Though talking about sex with your children can be awkward, don’t avoid it. Even if your teenager already knows about sex, you still need to start a dialogue about it. The media portrays sex in skewed and damaging ways, which you need to discuss with your teenage son. “The talk” isn’t as simple as it used to be, when the focus was mostly on the mechanics; now you need to confront attitudes.
First, find out how much your teenage boy knows about sex. He will probably know more than you’d like him to, but be prepared to listen without judgement. For your son to be comfortable talking with you about sex, you need to stay calm and collected. Let him talk first. Then ask him what he’s understood of sex in the media, what attitudes he’s seen and his reactions to it. This will give you a starting point for your part of the conversation.
Teenage boys — and even young adults — often view sexual conquest as a status symbol. This is something they’ve seen in the media and heard from their friends. As a parent, you need to let him know that this is not true, and that he can be cool and still be a virgin. Let him know that many teenagers don’t feel ready for sex and that this is OK. Because a lot of teens now have sex before they are ready, let your son know what “ready” should mean.
Sexism and objectification of women is unfortunately a normal part of society, and something that teenagers absorb from the media. Think about how you’d like your son to treat his partners. Let him know that women are not trophies and that he needs to respect girls and women, including any current or future partners. Pressuring a woman for sex is not respectful and neither is treating her like an object placed there for his gratification. Teach him that if his partner isn’t sure about any aspect of their physical relationship, then he needs to back off. This is when you need to make sure that your son knows and truly understands the definition of rape. Let him know in no uncertain terms that no always means no, and if the girl isn’t in a position to say no, then don’t take advantage of the situation. It all comes down to respect.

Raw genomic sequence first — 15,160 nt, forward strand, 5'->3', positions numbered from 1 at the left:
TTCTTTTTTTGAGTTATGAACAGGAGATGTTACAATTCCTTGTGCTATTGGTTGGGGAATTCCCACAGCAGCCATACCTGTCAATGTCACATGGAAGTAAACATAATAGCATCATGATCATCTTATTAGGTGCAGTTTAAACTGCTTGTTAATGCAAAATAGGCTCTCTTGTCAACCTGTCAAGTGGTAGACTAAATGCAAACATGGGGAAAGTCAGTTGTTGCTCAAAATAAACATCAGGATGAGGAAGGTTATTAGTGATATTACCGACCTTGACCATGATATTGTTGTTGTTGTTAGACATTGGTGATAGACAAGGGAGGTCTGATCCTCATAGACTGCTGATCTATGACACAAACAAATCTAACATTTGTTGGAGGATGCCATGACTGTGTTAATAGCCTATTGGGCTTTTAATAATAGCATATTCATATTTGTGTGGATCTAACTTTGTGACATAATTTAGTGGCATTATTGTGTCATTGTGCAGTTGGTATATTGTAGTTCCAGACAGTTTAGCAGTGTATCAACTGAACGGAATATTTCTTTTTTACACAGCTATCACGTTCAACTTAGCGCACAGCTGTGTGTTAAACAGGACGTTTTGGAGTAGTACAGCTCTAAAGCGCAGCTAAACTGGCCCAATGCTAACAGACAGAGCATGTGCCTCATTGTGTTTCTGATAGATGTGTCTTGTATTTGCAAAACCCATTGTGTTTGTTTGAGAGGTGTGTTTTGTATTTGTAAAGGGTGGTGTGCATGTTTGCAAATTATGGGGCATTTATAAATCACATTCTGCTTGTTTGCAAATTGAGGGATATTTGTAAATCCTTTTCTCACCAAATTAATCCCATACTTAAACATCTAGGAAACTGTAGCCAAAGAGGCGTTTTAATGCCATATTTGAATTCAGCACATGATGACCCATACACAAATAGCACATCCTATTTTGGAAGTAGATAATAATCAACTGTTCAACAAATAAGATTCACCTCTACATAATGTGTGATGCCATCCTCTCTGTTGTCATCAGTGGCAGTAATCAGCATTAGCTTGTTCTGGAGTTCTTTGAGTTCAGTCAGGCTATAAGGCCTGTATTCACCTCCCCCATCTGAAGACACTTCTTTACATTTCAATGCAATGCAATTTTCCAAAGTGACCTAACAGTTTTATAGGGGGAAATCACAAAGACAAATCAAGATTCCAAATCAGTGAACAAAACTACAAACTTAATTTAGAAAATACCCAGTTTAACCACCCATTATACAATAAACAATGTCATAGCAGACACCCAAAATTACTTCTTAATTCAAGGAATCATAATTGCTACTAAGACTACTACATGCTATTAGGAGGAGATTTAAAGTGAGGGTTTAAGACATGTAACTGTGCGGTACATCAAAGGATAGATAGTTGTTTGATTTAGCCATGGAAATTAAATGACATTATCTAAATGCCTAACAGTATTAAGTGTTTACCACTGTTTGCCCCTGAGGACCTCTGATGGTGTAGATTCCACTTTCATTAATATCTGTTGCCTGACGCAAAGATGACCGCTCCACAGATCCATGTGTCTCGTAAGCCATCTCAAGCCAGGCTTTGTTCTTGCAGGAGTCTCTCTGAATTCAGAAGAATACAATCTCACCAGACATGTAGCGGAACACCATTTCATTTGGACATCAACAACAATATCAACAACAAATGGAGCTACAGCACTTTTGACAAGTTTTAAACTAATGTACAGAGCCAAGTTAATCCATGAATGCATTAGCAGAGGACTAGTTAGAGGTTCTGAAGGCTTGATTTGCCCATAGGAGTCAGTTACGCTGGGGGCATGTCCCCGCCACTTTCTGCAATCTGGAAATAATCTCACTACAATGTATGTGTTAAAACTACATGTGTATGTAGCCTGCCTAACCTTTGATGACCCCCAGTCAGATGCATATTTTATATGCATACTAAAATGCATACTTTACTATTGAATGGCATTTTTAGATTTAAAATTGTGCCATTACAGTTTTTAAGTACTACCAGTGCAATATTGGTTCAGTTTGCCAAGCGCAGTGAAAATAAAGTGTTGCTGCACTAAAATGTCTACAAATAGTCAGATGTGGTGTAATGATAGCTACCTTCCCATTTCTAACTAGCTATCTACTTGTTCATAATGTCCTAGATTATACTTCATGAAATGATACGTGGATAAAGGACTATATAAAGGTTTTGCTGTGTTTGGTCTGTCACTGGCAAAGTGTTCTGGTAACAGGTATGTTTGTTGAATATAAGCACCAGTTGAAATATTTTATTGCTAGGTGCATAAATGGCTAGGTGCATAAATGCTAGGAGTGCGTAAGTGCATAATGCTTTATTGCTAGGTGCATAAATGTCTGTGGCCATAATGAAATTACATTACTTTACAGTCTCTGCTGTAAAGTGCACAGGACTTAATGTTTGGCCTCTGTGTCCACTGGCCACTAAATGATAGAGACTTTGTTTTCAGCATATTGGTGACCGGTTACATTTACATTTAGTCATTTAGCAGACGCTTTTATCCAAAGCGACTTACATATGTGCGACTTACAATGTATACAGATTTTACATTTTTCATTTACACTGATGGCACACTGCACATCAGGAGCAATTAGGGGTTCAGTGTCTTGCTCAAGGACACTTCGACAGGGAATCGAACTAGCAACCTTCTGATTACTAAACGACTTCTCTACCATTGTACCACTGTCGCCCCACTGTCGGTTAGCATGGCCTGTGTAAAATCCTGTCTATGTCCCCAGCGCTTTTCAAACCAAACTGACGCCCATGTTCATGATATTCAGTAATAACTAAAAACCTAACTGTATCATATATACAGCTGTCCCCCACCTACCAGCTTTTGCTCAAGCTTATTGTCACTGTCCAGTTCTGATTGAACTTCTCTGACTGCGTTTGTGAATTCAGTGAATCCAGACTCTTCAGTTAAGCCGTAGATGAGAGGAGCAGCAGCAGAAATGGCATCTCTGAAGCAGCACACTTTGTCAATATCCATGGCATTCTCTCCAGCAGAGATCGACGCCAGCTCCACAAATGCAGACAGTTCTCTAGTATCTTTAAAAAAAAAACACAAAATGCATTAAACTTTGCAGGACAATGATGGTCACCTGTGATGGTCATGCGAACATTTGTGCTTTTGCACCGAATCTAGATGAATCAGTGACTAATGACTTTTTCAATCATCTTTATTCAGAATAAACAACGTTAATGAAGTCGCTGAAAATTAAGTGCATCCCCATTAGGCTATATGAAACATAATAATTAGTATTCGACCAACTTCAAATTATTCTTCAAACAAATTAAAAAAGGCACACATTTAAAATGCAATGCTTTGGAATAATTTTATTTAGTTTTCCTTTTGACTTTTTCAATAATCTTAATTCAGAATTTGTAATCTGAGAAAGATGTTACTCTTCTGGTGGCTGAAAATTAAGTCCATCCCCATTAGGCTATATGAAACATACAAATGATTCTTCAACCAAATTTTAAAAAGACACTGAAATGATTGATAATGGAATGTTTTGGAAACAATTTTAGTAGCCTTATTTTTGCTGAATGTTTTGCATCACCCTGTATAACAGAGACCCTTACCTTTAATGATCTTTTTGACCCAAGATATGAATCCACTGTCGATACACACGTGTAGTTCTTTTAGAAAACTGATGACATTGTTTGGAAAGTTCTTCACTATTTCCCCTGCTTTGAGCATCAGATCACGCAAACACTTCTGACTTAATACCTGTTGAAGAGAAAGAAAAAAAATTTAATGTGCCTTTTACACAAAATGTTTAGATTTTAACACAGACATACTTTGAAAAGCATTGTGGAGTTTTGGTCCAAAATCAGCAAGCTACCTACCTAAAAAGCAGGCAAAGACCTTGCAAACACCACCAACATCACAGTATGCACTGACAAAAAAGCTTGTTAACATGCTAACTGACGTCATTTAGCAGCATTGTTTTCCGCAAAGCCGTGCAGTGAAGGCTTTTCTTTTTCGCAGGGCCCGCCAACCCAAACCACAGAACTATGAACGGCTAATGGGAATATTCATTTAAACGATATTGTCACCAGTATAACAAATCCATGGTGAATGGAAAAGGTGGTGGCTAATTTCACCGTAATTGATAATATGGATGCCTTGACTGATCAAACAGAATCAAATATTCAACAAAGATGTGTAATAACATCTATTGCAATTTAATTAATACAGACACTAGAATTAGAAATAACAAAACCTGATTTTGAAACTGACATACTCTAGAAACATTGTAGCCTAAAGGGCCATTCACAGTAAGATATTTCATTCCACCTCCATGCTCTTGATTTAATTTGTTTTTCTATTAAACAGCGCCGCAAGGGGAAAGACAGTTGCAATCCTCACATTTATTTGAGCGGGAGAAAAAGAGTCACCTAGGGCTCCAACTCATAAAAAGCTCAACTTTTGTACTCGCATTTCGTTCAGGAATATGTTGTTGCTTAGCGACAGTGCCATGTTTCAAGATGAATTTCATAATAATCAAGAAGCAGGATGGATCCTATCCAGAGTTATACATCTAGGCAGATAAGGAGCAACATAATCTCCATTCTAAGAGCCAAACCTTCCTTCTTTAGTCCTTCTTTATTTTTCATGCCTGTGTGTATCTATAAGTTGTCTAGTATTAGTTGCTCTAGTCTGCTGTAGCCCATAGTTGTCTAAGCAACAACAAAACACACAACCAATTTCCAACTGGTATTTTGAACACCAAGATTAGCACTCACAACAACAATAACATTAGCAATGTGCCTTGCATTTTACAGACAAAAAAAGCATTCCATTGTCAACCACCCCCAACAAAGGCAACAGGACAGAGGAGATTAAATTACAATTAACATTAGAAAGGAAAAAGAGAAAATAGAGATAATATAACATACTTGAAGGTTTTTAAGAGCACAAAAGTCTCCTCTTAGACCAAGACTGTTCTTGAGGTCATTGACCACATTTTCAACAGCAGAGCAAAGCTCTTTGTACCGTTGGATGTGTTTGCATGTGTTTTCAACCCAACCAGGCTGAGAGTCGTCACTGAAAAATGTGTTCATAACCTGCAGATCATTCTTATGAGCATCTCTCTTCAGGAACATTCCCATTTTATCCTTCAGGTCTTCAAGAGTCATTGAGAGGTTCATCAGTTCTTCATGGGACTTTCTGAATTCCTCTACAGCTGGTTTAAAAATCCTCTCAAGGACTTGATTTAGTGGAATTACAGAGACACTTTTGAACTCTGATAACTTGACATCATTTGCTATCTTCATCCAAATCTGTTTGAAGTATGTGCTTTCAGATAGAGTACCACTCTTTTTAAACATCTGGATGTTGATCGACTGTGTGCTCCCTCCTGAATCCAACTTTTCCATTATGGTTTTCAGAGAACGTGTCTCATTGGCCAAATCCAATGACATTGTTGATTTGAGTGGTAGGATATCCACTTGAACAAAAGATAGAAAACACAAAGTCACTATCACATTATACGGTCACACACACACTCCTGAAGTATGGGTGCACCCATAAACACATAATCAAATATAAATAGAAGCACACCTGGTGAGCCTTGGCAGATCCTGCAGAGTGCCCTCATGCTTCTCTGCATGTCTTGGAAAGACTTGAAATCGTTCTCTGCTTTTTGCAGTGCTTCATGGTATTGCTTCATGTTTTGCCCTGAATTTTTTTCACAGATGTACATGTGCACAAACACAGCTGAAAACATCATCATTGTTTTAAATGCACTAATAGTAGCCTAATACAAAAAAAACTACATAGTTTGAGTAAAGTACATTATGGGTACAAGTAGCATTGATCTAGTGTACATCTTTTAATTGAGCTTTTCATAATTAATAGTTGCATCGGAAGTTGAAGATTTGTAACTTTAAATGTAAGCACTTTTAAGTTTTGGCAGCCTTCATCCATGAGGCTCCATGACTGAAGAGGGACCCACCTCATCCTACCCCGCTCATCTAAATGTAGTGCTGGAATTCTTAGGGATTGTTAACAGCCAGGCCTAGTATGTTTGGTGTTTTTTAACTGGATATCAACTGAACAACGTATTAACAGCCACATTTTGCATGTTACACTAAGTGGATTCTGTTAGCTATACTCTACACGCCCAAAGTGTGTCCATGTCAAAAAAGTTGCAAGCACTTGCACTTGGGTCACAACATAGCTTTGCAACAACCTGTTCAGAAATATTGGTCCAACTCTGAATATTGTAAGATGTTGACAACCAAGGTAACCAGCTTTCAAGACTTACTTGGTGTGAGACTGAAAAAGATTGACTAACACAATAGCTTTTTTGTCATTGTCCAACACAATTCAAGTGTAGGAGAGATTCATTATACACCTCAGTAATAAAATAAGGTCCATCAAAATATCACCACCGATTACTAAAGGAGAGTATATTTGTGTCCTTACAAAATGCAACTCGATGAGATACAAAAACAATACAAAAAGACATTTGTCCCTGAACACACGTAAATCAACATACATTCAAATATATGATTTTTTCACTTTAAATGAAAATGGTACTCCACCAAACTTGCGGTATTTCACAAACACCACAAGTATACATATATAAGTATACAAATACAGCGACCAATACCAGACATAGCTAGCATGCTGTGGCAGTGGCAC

You need to accept that your son will probably have sex before you think he’s ready, or before you want him to. Because of this, you need to make sure he’s prepared. He should always use a condom, so be firm about telling him that. Let him know about the other methods of contraception and their success rate. Finally, be clear about sexually-transmitted diseases and infections, how he can catch them, what they look like and when to get tested for them. Being safe is the mature, responsible way of having sex; if he isn’t ready for that, then he isn’t ready for sex.
Sex is something that should be saved for a loving, committed relationship. This is the first thing your teenage son should know about it, but the conversation can’t end there. He needs to know that you expect him to respect his partners and that sexual activeness is not a status symbol. He is not a loser if he hasn’t had sex yet or if he wants to wait. But if he isn’t going to wait until he’s an adult, then he needs to know how to be safe and why he needs to take precautions. Be straightforward during the discussion because this is one of the most important conversations you will have with your teenage son.
Here are a couple of highly recommend books you may find helpful as to begin this journey.
American Medical Association Boy’s Guide to Becoming a Teen
Changing Bodies, Changing Lives: Expanded Third Edition: A Book for Teens on Sex and Relationships